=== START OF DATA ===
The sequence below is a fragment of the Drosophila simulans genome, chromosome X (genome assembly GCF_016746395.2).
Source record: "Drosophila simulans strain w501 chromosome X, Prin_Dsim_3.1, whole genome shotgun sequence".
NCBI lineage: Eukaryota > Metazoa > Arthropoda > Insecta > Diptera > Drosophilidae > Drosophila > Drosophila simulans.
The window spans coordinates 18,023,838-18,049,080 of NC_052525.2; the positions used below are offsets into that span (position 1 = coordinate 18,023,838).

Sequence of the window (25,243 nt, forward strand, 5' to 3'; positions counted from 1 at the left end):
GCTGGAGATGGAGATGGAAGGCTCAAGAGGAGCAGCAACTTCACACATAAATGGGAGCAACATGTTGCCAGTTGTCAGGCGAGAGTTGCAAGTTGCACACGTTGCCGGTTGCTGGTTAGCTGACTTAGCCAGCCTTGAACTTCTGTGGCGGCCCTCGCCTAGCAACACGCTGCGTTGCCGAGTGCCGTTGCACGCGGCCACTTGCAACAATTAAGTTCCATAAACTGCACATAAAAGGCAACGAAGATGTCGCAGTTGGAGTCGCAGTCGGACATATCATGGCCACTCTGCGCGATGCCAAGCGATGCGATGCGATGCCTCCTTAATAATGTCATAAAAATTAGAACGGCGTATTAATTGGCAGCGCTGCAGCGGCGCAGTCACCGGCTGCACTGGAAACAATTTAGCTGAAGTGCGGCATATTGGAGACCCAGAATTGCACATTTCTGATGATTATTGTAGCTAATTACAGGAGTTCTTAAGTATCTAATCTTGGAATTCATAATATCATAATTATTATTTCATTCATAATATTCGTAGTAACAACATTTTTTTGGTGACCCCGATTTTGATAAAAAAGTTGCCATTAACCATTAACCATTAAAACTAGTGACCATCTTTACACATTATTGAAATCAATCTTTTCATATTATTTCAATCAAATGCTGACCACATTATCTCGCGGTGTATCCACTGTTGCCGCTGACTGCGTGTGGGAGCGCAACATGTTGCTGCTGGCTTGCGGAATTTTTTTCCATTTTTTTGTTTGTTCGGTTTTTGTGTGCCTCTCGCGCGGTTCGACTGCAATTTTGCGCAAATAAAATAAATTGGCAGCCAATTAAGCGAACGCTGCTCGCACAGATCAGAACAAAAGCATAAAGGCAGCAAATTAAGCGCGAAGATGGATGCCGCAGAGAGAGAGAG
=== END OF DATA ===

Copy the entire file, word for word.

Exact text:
The sequence below is a fragment of the Drosophila simulans genome, chromosome X (genome assembly GCF_016746395.2).
Source record: "Drosophila simulans strain w501 chromosome X, Prin_Dsim_3.1, whole genome shotgun sequence".
NCBI lineage: Eukaryota > Metazoa > Arthropoda > Insecta > Diptera > Drosophilidae > Drosophila > Drosophila simulans.
The window spans coordinates 18,023,838-18,049,080 of NC_052525.2; the positions used below are offsets into that span (position 1 = coordinate 18,023,838).

Sequence of the window (25,243 nt, forward strand, 5' to 3'; positions counted from 1 at the left end):
GCTGGAGATGGAGATGGAAGGCTCAAGAGGAGCAGCAACTTCACACATAAATGGGAGCAACATGTTGCCAGTTGTCAGGCGAGAGTTGCAAGTTGCACACGTTGCCGGTTGCTGGTTAGCTGACTTAGCCAGCCTTGAACTTCTGTGGCGGCCCTCGCCTAGCAACACGCTGCGTTGCCGAGTGCCGTTGCACGCGGCCACTTGCAACAATTAAGTTCCATAAACTGCACATAAAAGGCAACGAAGATGTCGCAGTTGGAGTCGCAGTCGGACATATCATGGCCACTCTGCGCGATGCCAAGCGATGCGATGCGATGCCTCCTTAATAATGTCATAAAAATTAGAACGGCGTATTAATTGGCAGCGCTGCAGCGGCGCAGTCACCGGCTGCACTGGAAACAATTTAGCTGAAGTGCGGCATATTGGAGACCCAGAATTGCACATTTCTGATGATTATTGTAGCTAATTACAGGAGTTCTTAAGTATCTAATCTTGGAATTCATAATATCATAATTATTATTTCATTCATAATATTCGTAGTAACAACATTTTTTTGGTGACCCCGATTTTGATAAAAAAGTTGCCATTAACCATTAACCATTAAAACTAGTGACCATCTTTACACATTATTGAAATCAATCTTTTCATATTATTTCAATCAAATGCTGACCACATTATCTCGCGGTGTATCCACTGTTGCCGCTGACTGCGTGTGGGAGCGCAACATGTTGCTGCTGGCTTGCGGAATTTTTTTCCATTTTTTTGTTTGTTCGGTTTTTGTGTGCCTCTCGCGCGGTTCGACTGCAATTTTGCGCAAATAAAATAAATTGGCAGCCAATTAAGCGAACGCTGCTCGCACAGATCAGAACAAAAGCATAAAGGCAGCAAATTAAGCGCGAAGATGGATGCCGCAGAGAGAGAGAG